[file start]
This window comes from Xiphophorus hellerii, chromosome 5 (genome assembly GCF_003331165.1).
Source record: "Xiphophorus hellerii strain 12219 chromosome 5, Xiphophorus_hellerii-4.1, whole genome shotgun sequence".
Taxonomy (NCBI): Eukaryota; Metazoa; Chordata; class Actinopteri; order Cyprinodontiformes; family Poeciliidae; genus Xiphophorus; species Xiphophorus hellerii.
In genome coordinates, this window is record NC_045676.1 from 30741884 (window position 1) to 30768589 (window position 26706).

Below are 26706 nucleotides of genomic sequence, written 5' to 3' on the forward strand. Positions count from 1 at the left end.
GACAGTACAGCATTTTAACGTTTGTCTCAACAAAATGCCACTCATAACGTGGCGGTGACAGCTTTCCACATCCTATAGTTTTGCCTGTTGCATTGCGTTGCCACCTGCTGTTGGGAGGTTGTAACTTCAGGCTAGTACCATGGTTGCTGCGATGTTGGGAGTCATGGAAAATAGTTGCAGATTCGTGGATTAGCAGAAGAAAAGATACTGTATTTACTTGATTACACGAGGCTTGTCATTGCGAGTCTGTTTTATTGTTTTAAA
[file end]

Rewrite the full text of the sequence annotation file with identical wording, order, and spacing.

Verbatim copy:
This window comes from Xiphophorus hellerii, chromosome 5 (genome assembly GCF_003331165.1).
Source record: "Xiphophorus hellerii strain 12219 chromosome 5, Xiphophorus_hellerii-4.1, whole genome shotgun sequence".
Taxonomy (NCBI): Eukaryota; Metazoa; Chordata; class Actinopteri; order Cyprinodontiformes; family Poeciliidae; genus Xiphophorus; species Xiphophorus hellerii.
In genome coordinates, this window is record NC_045676.1 from 30741884 (window position 1) to 30768589 (window position 26706).

Below are 26706 nucleotides of genomic sequence, written 5' to 3' on the forward strand. Positions count from 1 at the left end.
GACAGTACAGCATTTTAACGTTTGTCTCAACAAAATGCCACTCATAACGTGGCGGTGACAGCTTTCCACATCCTATAGTTTTGCCTGTTGCATTGCGTTGCCACCTGCTGTTGGGAGGTTGTAACTTCAGGCTAGTACCATGGTTGCTGCGATGTTGGGAGTCATGGAAAATAGTTGCAGATTCGTGGATTAGCAGAAGAAAAGATACTGTATTTACTTGATTACACGAGGCTTGTCATTGCGAGTCTGTTTTATTGTTTTAAA